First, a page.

Despite a slew of new developments planned for the Gili Islands off the north west coast of Lombok, industry analyst Bill Barnett of C9 Hotelworks is confident these long-time backpacker escapes will maintain their relaxed character.
Barnett says lack of larger land parcels and high prices are natural control mechanisms, while most of the new projects are small and upmarket, aimed at the affluent Australian and European visitors using the islands to escape from the crowded chaos of modern Bali.
Visitor numbers have also been stable at around 450,000 a year since 2013 but this may change if speculation turns to fact and Garuda starts flying direct from Australia to Lombok.
It’s worth noting that Jetstar tried but failed to make the Australia-Lombok route work – not enough passenger interest – but Barnett believes this is set to change.
One catalyst is the govt-led development of the Mandalika special economic zone (KEK) on Lombok’s south coast, which is aiming for 1500 hotel rooms by the end of 2018, while the nearby airport is also being expanded.
Edwin Darmasetiawan, development director at the Indonesia Tourism Development Corporation (ITDC), told Travel Weekly Asia that Pullman, Club Med, Royal Tulip, Marriott and InterContinental are all interested.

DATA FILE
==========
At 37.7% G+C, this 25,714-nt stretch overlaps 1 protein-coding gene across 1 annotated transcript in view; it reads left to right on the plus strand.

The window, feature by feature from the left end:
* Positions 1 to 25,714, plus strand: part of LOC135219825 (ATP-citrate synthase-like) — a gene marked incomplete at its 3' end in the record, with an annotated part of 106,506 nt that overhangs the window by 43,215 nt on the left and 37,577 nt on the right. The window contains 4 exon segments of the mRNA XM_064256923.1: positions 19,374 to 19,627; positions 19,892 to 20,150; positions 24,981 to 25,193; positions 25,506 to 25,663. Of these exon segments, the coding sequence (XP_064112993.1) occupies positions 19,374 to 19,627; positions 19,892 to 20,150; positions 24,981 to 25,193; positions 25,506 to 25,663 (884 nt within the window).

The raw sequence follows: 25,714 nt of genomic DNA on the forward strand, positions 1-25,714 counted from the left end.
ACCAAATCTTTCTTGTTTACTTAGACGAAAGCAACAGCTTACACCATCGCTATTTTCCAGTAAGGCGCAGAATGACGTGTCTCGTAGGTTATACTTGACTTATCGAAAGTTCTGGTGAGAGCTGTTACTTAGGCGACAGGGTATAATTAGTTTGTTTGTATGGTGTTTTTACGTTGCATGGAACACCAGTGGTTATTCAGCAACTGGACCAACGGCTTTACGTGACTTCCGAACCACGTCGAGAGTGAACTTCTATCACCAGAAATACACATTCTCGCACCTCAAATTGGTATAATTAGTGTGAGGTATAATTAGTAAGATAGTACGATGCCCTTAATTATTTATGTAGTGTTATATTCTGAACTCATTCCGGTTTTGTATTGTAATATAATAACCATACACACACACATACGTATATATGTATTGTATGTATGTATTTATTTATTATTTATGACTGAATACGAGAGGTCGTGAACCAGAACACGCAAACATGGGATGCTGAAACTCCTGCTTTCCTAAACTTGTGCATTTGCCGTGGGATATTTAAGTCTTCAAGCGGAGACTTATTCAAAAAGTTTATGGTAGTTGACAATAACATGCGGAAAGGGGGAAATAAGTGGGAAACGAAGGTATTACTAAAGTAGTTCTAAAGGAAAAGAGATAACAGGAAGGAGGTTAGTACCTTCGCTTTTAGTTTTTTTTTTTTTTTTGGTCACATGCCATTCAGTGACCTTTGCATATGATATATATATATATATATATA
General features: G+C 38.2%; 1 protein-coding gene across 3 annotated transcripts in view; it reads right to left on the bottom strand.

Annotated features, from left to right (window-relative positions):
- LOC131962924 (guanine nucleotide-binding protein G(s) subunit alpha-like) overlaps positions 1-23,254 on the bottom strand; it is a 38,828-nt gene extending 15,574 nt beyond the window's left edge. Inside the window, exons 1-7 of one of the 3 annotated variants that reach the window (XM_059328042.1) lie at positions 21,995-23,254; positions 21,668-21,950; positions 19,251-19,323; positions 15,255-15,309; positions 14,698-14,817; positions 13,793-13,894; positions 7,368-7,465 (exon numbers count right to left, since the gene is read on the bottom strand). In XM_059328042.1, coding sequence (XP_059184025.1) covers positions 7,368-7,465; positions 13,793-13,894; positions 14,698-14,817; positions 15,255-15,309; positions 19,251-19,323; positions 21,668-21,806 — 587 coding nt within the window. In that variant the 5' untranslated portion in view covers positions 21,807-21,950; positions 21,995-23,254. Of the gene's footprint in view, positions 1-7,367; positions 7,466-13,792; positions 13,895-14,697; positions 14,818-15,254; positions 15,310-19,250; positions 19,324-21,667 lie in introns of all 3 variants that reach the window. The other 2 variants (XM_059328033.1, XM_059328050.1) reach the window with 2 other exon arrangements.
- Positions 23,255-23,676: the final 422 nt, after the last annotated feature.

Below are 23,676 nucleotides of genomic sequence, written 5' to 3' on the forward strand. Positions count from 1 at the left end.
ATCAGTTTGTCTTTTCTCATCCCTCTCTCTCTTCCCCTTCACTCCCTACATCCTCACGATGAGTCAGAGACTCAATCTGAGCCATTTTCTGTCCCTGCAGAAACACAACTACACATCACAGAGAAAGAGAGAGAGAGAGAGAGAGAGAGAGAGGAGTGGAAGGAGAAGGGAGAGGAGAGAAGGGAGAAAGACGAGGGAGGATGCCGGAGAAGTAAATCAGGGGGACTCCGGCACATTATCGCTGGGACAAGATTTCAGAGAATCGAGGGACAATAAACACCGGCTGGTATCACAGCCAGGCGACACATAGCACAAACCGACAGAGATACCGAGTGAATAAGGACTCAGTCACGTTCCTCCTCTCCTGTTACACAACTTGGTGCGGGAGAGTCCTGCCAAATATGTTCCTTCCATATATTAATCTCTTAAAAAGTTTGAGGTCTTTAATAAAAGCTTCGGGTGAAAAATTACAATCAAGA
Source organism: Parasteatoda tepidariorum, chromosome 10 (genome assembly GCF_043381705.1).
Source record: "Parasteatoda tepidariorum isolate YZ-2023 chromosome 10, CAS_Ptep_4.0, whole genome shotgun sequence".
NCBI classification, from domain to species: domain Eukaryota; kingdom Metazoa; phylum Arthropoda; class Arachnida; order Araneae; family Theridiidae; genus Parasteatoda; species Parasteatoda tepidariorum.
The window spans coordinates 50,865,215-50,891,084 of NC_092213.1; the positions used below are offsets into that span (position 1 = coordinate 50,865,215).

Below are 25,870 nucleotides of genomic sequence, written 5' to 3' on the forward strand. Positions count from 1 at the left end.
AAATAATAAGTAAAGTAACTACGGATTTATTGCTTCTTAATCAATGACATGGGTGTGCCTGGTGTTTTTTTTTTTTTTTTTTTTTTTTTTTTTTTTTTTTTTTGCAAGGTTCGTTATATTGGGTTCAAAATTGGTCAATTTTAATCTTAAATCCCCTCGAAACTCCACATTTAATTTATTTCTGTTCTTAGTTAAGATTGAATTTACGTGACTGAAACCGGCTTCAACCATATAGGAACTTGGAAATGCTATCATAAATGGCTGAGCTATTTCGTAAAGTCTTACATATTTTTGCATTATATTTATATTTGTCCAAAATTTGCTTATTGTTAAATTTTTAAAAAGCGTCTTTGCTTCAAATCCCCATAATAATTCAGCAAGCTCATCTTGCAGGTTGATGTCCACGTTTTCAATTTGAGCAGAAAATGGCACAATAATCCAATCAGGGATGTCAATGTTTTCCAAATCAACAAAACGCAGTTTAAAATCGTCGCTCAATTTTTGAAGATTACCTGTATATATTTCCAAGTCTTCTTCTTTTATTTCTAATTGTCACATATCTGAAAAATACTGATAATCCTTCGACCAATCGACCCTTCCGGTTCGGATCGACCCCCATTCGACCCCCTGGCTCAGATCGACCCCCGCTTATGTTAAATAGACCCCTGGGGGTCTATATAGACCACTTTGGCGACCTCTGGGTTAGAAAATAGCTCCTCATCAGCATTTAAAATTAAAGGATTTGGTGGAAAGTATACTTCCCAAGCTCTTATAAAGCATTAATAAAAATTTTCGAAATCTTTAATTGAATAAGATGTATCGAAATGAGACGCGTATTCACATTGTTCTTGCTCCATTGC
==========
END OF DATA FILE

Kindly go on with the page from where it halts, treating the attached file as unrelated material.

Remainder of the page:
“We’d expect the game-changer to be direct flights, just like Krabi in Thailand or Koh Samui,”says Barnett.
From a hotelier’s perspective, Barnett says the three islands – Gili Trawangan, Gili Meno and Gili Air – have been strong performers in recent times.
“The trajectory in room demand has been manifested by a sustained five-year compound annual growth rate of 34%.
“What is equally impressive to the hospitality trade has been the strong room rate and occupancy growth in upscale accommodation where year-to-date average rates have eclipsed USD190 with occupancy standing at 76%.”
He estimates 73% of tourists come from Australia and Europe, staying an average of three days with of visitors using Bali as the gateway.
“One clear trend in C9’s market research has been that legacy beach oriented visitors who were attracted to the Sanur area, are now shifting over to the Gilis and onto Lombok in locations such as Sengiggi and the Southern coast.
“Though the Gili Islands much like Thailand’s Koh Samui started out as a backpacker’s destination, it is rapidly evolving higher into the tourism cycle.
“Much of the growth at the upper end is located in Gili Meno. Here a new generation of posh social offerings are newly-opened or under development.”
According to C9 Hotelworks research there are nine new hotel projects under way with a total of 278 keys.
“One notable project that is capturing overseas interest is Australian entrepreneur Greg Meyer’s upcoming BASK Gili Meno which has been designed by noted architect Gary Fell.
“Based on smaller-sized properties, the boutique nature of the marketplace is expected to remain intact, though a push upward in premium products is evident.”